There are some words or expressions typical of the British English, as spoken in London. I do not claim to collate them all here but thought it might be good to identify some of these before I get so used to them that I do not notice the difference:
- 08.30 am: back in India it would be 'eight thirty', but here it is 'half eight'.
- 'pavement' here and in India we call the same as 'footpath'. But certainly in India there is hardly any place where we don't tread!
- Most people here use the expression 'you know' quite too liberally. Initially I was tempted at times to interject, "No, I don't!' Though redundant, it is very much part of any conversation or talk. In India, I've come across people who use the word, 'no?' quite often in their talks.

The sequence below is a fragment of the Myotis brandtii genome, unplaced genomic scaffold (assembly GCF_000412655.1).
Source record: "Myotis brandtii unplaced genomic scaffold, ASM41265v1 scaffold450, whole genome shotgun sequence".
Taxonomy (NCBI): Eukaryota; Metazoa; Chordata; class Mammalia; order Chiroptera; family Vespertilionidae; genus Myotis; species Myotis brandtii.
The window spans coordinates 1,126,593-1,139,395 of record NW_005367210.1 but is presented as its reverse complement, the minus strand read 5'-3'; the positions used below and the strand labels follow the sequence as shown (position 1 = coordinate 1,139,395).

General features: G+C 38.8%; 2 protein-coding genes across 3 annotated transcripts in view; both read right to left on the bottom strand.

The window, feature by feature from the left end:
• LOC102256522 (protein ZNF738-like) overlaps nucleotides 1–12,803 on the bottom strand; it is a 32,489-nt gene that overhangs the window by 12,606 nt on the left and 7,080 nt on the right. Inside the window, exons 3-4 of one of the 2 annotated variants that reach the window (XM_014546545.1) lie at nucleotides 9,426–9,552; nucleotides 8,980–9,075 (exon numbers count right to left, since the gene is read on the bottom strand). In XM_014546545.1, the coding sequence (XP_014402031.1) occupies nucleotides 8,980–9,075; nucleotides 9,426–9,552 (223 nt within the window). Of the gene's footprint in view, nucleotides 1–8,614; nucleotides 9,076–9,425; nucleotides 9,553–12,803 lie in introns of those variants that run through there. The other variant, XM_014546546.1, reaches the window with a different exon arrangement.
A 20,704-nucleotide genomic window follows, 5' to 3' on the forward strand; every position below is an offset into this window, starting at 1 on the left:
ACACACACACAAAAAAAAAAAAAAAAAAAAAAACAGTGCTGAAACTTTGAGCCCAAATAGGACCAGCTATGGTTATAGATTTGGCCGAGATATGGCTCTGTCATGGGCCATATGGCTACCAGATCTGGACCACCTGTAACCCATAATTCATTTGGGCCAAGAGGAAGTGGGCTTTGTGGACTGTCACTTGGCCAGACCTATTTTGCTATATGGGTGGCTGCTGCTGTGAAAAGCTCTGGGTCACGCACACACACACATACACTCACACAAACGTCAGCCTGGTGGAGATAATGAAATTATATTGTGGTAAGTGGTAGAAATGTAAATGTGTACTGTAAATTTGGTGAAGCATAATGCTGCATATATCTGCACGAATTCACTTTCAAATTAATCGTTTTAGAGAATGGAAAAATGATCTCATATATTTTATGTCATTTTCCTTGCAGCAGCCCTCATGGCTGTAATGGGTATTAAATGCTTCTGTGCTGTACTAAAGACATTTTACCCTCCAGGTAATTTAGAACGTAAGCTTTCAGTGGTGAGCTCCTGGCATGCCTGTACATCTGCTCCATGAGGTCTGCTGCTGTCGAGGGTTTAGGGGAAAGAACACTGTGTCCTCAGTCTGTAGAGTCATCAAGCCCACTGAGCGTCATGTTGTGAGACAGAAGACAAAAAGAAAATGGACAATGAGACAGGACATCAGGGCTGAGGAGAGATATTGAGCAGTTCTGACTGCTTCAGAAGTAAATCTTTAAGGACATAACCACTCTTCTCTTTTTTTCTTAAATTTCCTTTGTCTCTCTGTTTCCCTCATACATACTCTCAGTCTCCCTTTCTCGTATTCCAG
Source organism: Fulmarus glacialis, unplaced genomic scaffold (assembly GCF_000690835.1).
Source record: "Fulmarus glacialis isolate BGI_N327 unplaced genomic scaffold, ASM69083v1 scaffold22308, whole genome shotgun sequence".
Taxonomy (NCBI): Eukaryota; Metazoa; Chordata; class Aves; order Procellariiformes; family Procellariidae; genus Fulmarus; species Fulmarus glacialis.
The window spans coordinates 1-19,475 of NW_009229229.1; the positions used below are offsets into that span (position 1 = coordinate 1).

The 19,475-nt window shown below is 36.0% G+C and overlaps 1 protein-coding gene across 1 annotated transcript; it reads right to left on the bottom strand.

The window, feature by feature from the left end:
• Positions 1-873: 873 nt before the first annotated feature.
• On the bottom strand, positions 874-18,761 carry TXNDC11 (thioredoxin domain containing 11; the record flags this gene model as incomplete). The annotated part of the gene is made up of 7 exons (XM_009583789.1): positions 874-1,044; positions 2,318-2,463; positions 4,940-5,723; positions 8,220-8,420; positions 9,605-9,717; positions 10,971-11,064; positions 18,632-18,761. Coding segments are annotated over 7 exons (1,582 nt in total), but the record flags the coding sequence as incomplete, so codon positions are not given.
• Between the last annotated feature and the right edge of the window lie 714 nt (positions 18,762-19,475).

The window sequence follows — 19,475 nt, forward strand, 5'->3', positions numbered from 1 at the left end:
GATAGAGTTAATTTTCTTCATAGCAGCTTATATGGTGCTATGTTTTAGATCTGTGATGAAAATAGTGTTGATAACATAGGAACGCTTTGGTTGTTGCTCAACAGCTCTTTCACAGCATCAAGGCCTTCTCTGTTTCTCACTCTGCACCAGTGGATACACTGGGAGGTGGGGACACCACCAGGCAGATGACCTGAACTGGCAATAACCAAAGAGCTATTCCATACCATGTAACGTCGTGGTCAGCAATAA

- A tall building housing many occupants is called a 'towerblock' here. In India we'd call it plainly a building.
- 'Headmaster' or 'Principal' in India would be the 'head teacher' here in the UK.
- Everyone here is addressed by their first name. No matter who or what he or she is, no matter who is addressing, everyone calls everyone by their first name. At the university, the professors are addressed by their first name by the students. Not once have I ever heard the word 'sir' or 'madam'. Only when addressing someone officially will one use the prefix 'Mr' or 'Mrs', but then it is followed not by the first name but the surname. The name of the head teacher is James Kibble. For all, staff and friends, he is James. For the students, he would be Mr Kibble. But even that, only while at school. Otherwise it is James!